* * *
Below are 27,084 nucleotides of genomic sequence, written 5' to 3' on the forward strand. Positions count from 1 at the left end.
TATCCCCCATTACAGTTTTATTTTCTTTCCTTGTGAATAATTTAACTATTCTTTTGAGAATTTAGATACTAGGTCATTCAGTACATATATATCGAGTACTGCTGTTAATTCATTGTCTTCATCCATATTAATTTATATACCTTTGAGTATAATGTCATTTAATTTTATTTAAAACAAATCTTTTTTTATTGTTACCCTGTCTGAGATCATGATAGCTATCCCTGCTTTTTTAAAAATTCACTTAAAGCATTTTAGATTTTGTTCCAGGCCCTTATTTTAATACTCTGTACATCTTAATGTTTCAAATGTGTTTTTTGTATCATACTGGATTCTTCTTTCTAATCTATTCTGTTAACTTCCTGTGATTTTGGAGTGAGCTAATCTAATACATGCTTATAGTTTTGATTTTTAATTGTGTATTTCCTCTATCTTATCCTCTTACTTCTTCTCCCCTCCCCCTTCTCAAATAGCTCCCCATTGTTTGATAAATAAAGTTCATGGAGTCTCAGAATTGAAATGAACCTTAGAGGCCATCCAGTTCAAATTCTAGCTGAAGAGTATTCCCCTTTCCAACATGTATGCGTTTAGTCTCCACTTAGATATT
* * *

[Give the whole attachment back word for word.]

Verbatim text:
Below are 27,084 nucleotides of genomic sequence, written 5' to 3' on the forward strand. Positions count from 1 at the left end.
TATCCCCCATTACAGTTTTATTTTCTTTCCTTGTGAATAATTTAACTATTCTTTTGAGAATTTAGATACTAGGTCATTCAGTACATATATATCGAGTACTGCTGTTAATTCATTGTCTTCATCCATATTAATTTATATACCTTTGAGTATAATGTCATTTAATTTTATTTAAAACAAATCTTTTTTTATTGTTACCCTGTCTGAGATCATGATAGCTATCCCTGCTTTTTTAAAAATTCACTTAAAGCATTTTAGATTTTGTTCCAGGCCCTTATTTTAATACTCTGTACATCTTAATGTTTCAAATGTGTTTTTTGTATCATACTGGATTCTTCTTTCTAATCTATTCTGTTAACTTCCTGTGATTTTGGAGTGAGCTAATCTAATACATGCTTATAGTTTTGATTTTTAATTGTGTATTTCCTCTATCTTATCCTCTTACTTCTTCTCCCCTCCCCCTTCTCAAATAGCTCCCCATTGTTTGATAAATAAAGTTCATGGAGTCTCAGAATTGAAATGAACCTTAGAGGCCATCCAGTTCAAATTCTAGCTGAAGAGTATTCCCCTTTCCAACATGTATGCGTTTAGTCTCCACTTAGATATT